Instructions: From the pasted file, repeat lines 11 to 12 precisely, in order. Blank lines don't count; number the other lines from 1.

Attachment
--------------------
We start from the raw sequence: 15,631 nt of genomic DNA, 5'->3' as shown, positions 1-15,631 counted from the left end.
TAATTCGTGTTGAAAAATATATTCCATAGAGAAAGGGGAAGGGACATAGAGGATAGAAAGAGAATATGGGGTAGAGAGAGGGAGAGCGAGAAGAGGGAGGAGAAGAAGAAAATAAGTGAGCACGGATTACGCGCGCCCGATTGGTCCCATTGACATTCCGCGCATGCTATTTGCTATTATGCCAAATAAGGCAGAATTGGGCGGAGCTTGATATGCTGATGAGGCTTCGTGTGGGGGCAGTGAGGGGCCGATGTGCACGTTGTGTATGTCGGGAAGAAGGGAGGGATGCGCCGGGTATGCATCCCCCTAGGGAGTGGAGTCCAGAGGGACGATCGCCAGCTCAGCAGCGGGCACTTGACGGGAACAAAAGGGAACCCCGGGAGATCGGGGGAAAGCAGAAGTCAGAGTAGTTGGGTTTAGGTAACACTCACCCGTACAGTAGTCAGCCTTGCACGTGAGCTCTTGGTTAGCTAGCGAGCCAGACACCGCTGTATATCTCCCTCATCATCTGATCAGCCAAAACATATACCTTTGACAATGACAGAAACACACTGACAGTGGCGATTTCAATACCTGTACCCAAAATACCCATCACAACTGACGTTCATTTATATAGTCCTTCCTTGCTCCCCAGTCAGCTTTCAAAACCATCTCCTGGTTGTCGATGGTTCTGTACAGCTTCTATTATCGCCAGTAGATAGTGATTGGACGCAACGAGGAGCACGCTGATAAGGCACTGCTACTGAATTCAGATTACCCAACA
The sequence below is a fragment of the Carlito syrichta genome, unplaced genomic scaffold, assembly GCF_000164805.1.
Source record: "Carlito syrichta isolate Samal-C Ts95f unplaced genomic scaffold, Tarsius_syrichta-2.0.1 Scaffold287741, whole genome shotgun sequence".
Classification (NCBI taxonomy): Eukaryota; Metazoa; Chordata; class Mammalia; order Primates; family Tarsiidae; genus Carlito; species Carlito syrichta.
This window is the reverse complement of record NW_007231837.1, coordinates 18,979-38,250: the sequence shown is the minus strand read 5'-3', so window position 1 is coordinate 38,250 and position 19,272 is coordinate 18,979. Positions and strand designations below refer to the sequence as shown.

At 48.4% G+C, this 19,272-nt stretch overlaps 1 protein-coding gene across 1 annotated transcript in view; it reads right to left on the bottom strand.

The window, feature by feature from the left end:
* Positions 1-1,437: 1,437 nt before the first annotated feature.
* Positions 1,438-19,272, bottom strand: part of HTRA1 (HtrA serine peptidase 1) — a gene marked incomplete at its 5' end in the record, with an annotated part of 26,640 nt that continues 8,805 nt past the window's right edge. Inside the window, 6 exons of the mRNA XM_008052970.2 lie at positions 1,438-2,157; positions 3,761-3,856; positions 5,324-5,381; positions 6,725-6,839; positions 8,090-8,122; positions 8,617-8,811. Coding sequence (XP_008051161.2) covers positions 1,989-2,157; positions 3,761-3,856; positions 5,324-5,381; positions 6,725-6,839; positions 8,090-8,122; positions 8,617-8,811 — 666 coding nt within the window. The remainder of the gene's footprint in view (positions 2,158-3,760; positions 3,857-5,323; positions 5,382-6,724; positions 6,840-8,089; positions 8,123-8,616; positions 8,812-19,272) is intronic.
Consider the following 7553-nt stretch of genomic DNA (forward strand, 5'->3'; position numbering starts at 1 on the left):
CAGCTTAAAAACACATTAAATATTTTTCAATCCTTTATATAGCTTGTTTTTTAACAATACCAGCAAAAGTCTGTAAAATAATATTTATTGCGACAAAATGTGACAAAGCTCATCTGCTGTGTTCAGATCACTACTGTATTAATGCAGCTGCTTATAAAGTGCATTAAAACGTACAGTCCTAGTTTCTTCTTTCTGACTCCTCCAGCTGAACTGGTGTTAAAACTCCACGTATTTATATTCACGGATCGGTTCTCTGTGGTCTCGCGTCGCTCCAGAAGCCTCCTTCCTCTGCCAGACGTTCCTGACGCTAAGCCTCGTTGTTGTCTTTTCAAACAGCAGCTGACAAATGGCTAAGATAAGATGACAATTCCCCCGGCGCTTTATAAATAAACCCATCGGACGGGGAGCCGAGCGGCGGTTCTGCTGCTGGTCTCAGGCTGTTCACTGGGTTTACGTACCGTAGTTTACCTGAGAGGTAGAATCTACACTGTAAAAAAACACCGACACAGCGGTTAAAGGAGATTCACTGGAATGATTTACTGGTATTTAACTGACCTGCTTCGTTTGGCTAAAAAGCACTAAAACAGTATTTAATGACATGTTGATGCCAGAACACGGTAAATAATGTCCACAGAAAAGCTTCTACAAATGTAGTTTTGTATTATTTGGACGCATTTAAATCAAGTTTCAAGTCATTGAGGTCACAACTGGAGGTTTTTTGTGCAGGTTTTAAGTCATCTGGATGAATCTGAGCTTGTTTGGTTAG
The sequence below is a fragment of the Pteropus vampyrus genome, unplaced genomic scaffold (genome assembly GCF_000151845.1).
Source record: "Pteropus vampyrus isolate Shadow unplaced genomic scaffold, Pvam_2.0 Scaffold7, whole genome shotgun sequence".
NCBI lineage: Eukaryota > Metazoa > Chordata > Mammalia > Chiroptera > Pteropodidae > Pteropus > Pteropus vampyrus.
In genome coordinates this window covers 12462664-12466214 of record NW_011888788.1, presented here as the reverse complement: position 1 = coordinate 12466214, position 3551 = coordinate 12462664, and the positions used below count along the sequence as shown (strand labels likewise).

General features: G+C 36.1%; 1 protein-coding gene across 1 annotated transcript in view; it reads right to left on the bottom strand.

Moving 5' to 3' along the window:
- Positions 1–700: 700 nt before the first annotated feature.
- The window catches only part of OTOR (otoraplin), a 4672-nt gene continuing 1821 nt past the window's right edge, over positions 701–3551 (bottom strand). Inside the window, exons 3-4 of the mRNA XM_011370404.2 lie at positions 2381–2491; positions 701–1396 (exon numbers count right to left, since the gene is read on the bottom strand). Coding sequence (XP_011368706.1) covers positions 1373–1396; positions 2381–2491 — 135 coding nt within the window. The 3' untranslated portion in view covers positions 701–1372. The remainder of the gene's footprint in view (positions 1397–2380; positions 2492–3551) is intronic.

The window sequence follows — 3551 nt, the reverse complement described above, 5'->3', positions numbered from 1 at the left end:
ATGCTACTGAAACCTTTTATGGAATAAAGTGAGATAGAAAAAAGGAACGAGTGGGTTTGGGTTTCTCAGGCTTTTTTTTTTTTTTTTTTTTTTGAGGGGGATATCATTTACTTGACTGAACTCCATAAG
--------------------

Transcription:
Consider the following 7553-nt stretch of genomic DNA (forward strand, 5'->3'; position numbering starts at 1 on the left):
CAGCTTAAAAACACATTAAATATTTTTCAATCCTTTATATAGCTTGTTTTTTAACAATACCAGCAAAAGTCTGTAAAATAATATTTATTGCGACAAAATGTGACAAAGCTCATCTGCTGTGTTCAGATCACTACTGTATTAATGCAGCTGCTTATAAAGTGCATTAAAACGTACAGTCCTAGTTTCTTCTTTCTGACTCCTCCAGCTGAACTGGTGTTAAAACTCCACGTATTTATATTCACGGATCGGTTCTCTGTGGTCTCGCGTCGCTCCAGAAGCCTCCTTCCTCTGCCAGACGTTCCTGACGCTAAGCCTCGTTGTTGTCTTTTCAAACAGCAGCTGACAAATGGCTAAGATAAGATGACAATTCCCCCGGCGCTTTATAAATAAACCCATCGGACGGGGAGCCGAGCGGCGGTTCTGCTGCTGGTCTCAGGCTGTTCACTGGGTTTACGTACCGTAGTTTACCTGAGAGGTAGAATCTACACTGTAAAAAAACACCGACACAGCGGTTAAAGGAGATTCACTGGAATGATTTACTGGTATTTAACTGACCTGCTTCGTTTGGCTAAAAAGCACTAAAACAGTATTTAATGACATGTTGATGCCAGAACACGGTAAATAATGTCCACAGAAAAGCTTCTACAAATGTAGTTTTGTATTATTTGGACGCATTTAAATCAAGTTTCAAGTCATTGAGGTCACAACTGGAGGTTTTTTGTGCAGGTTTTAAGTCATCTGGATGAATCTGAGCTTGTTTGGTTAG